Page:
Introduced in 1953, the Chevrolet Corvette is one of the most iconic names in automotive history. Despite all the changes and regulations that impacted the American car market over the years, the Corvette remained popular with car enthusiasts for more than six decades.
The ‘Vette’ features a logo that contains many symbols related to its background, including the exceptional American character and the mighty racing soul of Chevy, the boldest stuff in every inch of the Corvette.
The third generation of the Corvette, called the C3, was a commercial success for Chevrolet. While the previous generation was quite popular, the C3 broke the record by selling over 530,000 units during its production.
Total production for most C3 model years exceeded 25,000 units, but it was the 1979 model that had the highest number of units sold. Without further ado, let’s take a look at what made the ’79 model year the best-selling Corvette of all time.
Chevrolet sold over 50 thousand ’79 C3 Corvettes
As mentioned, Chevrolet sold more than 530,000 Corvettes from 1968 to 1982, and approximately 10% were from the 1979 production line. With 53,807 units sold, the 1979 model is the best-selling Corvette ever. Even the popular C7 generation did not exceed 40,000 annual production.
All this while the ’79 model was the first Corvette with a suggested retail price of over $10,000. Initially it sold for $10,220. However, the price hike didn’t stop car enthusiasts from getting their hands on Corvettes.
Chevrolet offered the Corvette in 10 colors that year. The most popular color was black, with over 10,400 units sold. In contrast, with fewer than 2,400 models, yellow was the Corvette’s least-selling color. Other colors available for the 1979 Corvette were classic white, silver, light blue, dark green, light beige, red, dark brown and dark blue.
The Shark design of the C3 Corvette made it an icon
One of the main selling points of the C3 Corvette was its iconic shark design. A long hood, curved fastback rear window and tracks gave the C3 Corvette a menacing look, ready to put foreign exotics to shame. Although Chevrolet produced more than 7,000 of the ’79 Corvette over the previous model year, there were few changes and upgrades from the 1978 model.
For the 1979 model, the optional “high back” seats became standard. These seats were popular because they had better side support, better access to rear storage, and a 24 pound reduction in the Corvette’s overall weight. In addition, tilt-telescopic steering columns and power windows became standard on all 1979 Chevy Corvette models.
In addition to some minor upgrades to the headlights and trim around the fastback window, one of the notable changes in the 1979 model was a more secure ignition switch. The ’78 Corvette was notorious for being the most stolen car. Fortunately, the ’79 Corvette owners no longer had to worry about lock pickers.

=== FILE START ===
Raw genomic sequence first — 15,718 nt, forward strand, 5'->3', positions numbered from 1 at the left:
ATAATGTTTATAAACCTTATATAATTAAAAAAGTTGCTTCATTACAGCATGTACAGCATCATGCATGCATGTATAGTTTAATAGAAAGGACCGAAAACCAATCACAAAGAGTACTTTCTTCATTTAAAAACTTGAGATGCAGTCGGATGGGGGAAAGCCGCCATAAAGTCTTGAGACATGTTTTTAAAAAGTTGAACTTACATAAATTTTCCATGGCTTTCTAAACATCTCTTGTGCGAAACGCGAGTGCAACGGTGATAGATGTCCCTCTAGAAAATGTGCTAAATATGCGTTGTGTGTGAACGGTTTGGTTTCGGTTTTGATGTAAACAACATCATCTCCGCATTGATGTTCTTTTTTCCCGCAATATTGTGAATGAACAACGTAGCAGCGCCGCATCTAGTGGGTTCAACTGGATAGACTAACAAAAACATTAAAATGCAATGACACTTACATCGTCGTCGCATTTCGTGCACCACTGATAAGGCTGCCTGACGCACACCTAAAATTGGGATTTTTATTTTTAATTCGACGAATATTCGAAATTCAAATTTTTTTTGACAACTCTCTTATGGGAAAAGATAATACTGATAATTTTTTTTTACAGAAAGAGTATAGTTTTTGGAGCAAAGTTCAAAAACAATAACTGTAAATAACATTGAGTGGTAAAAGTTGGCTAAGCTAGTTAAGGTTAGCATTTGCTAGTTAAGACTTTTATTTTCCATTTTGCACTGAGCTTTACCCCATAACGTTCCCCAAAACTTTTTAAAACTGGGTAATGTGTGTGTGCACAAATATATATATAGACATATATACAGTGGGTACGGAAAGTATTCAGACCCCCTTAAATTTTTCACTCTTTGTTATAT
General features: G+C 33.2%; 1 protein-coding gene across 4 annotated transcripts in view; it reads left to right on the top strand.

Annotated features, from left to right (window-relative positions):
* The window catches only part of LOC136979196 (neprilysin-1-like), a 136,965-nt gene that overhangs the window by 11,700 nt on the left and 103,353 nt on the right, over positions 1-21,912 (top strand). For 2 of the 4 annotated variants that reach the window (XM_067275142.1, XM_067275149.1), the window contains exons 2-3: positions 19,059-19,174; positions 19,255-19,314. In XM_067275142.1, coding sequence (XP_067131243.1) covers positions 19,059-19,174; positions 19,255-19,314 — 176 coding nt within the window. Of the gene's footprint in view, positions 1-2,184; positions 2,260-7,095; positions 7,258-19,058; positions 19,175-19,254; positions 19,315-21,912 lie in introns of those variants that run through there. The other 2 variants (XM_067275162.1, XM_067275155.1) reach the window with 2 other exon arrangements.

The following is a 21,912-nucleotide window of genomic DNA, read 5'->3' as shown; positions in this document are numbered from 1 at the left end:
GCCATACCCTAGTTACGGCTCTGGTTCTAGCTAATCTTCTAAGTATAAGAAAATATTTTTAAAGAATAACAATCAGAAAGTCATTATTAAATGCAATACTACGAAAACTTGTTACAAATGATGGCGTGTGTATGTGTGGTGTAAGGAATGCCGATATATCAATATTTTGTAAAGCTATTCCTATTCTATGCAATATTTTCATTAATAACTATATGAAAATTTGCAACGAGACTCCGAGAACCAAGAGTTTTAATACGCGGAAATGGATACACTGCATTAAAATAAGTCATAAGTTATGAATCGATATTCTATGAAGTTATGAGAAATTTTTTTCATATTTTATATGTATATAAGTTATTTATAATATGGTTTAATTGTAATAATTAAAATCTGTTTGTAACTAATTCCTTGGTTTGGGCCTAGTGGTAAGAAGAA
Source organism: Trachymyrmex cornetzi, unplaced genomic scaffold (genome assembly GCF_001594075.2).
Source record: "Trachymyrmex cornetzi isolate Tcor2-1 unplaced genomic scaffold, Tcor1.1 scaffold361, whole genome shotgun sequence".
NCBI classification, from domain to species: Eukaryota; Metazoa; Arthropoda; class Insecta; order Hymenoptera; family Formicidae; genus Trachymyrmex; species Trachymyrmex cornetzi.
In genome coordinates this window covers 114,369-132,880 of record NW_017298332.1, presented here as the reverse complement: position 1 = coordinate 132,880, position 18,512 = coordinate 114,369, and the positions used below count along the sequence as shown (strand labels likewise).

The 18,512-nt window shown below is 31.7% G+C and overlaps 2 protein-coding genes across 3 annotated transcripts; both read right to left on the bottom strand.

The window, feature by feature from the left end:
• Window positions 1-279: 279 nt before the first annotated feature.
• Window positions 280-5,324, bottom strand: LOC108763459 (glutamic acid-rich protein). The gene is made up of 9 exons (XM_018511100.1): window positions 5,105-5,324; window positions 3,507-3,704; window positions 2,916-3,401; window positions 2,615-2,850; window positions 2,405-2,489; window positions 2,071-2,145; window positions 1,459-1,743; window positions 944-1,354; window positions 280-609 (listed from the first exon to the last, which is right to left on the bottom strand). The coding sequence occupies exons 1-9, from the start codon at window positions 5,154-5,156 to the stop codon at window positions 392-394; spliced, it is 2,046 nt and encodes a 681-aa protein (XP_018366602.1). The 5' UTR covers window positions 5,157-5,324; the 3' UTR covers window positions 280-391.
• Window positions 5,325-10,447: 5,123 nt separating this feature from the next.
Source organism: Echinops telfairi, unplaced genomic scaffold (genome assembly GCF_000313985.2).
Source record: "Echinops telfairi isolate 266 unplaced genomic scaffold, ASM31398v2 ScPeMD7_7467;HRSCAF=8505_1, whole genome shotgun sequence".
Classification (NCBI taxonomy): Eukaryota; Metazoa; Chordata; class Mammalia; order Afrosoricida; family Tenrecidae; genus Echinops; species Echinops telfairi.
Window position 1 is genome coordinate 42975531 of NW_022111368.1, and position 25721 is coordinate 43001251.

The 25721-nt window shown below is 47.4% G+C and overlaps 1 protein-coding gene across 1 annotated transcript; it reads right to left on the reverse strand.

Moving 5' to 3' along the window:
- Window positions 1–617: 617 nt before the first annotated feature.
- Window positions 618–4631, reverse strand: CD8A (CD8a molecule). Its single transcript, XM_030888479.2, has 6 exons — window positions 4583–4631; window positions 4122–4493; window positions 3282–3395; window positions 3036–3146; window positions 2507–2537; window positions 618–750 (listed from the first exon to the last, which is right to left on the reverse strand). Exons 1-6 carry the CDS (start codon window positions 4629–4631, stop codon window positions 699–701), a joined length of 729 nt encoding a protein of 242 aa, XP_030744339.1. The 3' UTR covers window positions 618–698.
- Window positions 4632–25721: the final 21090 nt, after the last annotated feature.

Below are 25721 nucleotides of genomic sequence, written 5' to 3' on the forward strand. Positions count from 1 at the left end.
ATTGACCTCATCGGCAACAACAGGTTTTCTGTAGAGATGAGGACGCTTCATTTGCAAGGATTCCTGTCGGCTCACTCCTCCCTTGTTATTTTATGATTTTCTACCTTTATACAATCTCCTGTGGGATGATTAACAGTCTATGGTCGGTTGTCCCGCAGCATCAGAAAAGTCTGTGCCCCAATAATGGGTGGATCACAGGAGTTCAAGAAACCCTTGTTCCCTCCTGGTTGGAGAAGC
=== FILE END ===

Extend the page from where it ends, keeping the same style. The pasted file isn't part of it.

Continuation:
With the L82 engine, the ’79 Corvette has 225 horsepower
Year after year, previous Corvettes were subject to a reduction in power due to fuel economy regulations. However, things changed for the better with the 1979 model year.
The 1979 Chevy Corvette had two powertrain options; the base L48 and the larger, more powerful L82. Both engines displaced 350 cubic inches.
Thanks to the low intake previously only used on the L82 models, the base L48 now had a power increase of 5 horsepower and could produce 195 ponies.
The L82, on the other hand, offered a whopping 225 hp and, in addition to the slight increase in power, was now equipped with an air conditioning system as standard.
Although the numbers are almost half of what the 1967 C2 L88 Corvette could offer, the L82 variant still had what it took to impress everyone behind the wheel. Shortly after it came on the market, Road and rail magazine test drove the ’79 Corvette with an L82 engine. According to their data, the Corvette could sprint from idle to 60 mph in just 6.6 seconds and finish the quarter-mile track in 15.3 seconds at 95 mph.
1979 was the last year Chevrolet offered the manual transmission option for models equipped with the L82 powertrain. When ordering the previous C2 version, customers predominantly chose manual transmissions over automatic transmissions. However, for the 1979 model, less than 20% of orders included manual transmissions.
Final verdict: the numbers speak for themselves
In short, the 1979 model rightfully deserves the number one spot in the list of the best-selling Corvettes of all time. While it offered no drastic differences from the previous model year, the minor upgrades and several standard features made it popular among car enthusiasts.
While the original MSRP was the highest it had ever been, people didn’t mind spending over $10,000 on a supercar killer.